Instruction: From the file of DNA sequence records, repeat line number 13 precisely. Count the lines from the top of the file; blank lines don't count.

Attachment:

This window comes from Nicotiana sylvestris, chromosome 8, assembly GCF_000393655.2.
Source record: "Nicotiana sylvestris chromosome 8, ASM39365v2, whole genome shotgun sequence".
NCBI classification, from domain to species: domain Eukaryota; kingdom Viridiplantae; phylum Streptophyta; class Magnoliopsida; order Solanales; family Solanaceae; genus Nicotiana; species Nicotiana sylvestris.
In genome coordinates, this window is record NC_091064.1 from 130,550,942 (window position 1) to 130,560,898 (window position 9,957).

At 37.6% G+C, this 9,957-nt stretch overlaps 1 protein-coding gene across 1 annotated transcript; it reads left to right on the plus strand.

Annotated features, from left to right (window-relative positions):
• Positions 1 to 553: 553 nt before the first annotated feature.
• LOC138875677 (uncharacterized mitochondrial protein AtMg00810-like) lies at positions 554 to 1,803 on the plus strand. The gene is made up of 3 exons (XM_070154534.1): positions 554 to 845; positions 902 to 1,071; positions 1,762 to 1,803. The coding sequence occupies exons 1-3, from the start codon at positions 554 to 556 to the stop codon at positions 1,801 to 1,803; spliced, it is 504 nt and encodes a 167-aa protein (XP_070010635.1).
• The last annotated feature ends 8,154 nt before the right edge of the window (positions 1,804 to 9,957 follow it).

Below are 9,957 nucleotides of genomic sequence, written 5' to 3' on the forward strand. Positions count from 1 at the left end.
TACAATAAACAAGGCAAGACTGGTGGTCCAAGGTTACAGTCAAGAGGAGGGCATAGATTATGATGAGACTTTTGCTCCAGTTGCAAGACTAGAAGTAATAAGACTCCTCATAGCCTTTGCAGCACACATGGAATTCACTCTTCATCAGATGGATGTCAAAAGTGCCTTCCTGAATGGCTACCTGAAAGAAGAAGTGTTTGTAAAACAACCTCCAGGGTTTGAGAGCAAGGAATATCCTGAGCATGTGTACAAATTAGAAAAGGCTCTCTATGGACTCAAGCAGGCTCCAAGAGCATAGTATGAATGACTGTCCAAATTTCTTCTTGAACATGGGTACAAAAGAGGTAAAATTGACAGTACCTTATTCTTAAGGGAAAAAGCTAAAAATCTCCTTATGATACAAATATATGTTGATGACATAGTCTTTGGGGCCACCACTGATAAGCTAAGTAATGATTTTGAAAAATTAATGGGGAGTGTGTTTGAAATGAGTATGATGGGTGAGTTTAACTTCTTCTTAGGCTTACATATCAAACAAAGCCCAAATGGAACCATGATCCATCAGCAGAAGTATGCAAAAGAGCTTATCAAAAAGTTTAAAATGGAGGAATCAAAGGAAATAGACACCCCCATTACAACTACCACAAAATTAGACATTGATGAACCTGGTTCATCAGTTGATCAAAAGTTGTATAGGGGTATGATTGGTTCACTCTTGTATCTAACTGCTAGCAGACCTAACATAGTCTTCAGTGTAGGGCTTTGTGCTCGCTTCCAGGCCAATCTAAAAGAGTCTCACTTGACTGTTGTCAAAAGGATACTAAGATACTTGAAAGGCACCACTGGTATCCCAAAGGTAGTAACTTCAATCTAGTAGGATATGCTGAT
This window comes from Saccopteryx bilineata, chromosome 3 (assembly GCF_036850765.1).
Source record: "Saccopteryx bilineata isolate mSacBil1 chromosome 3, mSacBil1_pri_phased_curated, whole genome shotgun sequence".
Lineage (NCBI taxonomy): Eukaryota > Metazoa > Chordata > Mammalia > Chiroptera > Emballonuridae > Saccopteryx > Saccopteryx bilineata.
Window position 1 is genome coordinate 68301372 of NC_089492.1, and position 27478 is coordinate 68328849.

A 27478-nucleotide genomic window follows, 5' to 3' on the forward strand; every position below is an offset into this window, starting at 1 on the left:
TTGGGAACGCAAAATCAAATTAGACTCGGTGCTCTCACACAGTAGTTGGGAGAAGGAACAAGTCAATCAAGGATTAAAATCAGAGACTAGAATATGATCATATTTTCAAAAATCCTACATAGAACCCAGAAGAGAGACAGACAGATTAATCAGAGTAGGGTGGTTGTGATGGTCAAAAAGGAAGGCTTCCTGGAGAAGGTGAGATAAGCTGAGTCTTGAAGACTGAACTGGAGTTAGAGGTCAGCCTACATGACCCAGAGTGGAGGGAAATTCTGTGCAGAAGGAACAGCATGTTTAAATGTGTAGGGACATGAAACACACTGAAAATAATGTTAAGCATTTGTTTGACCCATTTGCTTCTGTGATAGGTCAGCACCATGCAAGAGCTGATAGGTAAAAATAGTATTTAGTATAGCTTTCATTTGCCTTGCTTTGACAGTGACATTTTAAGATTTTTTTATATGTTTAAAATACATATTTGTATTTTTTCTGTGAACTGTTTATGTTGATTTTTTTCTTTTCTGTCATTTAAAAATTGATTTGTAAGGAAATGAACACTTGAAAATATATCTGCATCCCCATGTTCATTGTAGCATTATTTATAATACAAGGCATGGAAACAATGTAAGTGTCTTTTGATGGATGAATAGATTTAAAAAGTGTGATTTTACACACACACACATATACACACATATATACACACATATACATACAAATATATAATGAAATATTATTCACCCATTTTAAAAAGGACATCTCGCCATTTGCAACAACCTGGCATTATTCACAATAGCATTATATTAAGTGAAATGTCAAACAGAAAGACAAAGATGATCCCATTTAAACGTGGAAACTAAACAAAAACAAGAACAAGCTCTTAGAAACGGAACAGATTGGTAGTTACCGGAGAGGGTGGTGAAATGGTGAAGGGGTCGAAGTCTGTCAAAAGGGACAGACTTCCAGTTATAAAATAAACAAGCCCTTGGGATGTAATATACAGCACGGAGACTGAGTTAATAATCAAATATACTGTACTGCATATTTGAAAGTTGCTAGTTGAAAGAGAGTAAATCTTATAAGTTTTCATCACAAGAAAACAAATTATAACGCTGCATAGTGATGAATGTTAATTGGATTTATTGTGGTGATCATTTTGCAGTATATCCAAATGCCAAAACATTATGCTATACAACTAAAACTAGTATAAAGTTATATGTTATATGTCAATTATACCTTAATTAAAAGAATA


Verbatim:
Source record: "Saccopteryx bilineata isolate mSacBil1 chromosome 3, mSacBil1_pri_phased_curated, whole genome shotgun sequence".